Oh look, an academic study seems to have stumbled on how we pull our readership's strings.

  11. Gene Cash Silver badge

    Don't believe ANY of it

    "Briefly stated, the Gell-Mann Amnesia effect is as follows. You open the newspaper to an article on some subject you know well. In Murray's case, physics. In mine, show business. You read the article and see the journalist has absolutely no understanding of either the facts or the issues. Often, the article is so wrong it actually presents the story backward—reversing cause and effect. I call these the "wet streets cause rain" stories. Paper's full of them. In any case, you read with exasperation or amusement the multiple errors in a story, and then turn the page to national or international affairs, and read as if the rest of the newspaper was somehow more accurate about Palestine than the baloney you just read. You turn the page, and forget what you know."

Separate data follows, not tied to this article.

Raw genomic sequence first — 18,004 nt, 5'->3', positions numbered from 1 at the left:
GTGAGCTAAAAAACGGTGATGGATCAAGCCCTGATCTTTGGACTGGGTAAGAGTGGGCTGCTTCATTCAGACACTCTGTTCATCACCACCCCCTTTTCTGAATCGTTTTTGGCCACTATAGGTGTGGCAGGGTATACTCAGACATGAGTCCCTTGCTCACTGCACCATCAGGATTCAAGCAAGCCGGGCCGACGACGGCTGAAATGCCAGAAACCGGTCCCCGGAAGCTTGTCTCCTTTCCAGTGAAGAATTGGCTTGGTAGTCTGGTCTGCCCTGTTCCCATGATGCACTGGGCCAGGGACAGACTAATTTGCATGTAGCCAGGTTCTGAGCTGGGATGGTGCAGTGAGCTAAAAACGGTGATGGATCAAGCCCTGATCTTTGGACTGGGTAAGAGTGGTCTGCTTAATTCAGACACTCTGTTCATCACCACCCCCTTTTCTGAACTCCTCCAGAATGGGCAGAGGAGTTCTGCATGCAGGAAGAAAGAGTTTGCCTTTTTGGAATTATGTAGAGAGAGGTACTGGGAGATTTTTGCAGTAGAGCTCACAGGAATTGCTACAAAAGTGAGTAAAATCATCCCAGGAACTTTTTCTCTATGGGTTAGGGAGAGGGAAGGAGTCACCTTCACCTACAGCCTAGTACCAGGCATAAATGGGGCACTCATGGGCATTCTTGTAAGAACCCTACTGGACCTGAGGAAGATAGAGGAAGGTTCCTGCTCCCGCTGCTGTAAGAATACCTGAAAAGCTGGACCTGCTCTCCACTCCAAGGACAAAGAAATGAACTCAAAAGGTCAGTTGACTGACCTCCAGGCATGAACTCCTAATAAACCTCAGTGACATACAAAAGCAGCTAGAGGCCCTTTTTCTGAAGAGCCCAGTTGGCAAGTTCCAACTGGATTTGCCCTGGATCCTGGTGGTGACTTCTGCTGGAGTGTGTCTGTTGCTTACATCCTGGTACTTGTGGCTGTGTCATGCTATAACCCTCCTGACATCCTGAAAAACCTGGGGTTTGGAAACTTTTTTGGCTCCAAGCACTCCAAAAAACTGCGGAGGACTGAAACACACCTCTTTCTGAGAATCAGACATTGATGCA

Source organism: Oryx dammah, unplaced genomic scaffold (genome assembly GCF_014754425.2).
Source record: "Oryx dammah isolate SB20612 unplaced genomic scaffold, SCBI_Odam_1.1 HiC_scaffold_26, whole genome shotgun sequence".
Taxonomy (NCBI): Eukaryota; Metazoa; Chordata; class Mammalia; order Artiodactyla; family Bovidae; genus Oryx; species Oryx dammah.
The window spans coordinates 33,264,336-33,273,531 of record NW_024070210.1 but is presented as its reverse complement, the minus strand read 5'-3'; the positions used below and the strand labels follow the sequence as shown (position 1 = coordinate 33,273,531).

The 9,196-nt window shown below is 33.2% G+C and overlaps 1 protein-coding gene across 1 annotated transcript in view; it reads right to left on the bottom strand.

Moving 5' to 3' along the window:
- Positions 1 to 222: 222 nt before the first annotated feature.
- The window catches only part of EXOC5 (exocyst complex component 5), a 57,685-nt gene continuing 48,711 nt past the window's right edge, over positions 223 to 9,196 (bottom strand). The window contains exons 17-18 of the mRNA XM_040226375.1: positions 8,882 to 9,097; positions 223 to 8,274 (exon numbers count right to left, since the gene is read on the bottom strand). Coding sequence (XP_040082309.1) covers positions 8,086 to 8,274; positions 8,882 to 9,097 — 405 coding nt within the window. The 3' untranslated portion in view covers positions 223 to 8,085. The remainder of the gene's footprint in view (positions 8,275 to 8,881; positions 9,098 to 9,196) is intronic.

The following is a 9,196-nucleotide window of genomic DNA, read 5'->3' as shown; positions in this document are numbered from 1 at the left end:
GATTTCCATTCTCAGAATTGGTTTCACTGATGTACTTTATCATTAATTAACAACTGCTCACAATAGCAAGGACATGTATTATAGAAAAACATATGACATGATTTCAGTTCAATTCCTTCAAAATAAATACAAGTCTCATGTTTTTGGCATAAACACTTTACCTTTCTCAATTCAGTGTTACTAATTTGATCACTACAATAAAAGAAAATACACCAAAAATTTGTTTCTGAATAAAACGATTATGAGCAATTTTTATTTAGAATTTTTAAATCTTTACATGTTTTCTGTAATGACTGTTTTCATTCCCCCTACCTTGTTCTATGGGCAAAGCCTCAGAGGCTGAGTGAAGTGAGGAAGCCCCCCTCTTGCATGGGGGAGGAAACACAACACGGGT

— Michael Crichton

    1. Archtech Silver badge

      Re: Don't believe ANY of it

      Thanks, Gene. Although I think that "don't believe any of it" is a council of despair. My strategy has been to look online and at selected books, using a "friend of a friend" method to assess reliability. But one always has to bear in mind that even the greatest and best of us have gaps in their knowledge. The very best are those who tell it as they see it about what they know, and decline to opinionate on other topics, saying, "I just don't know, and I don't wish to guess". What Montaigne called "epoche", after the ancient Greek Pyrrhonists and other sceptics.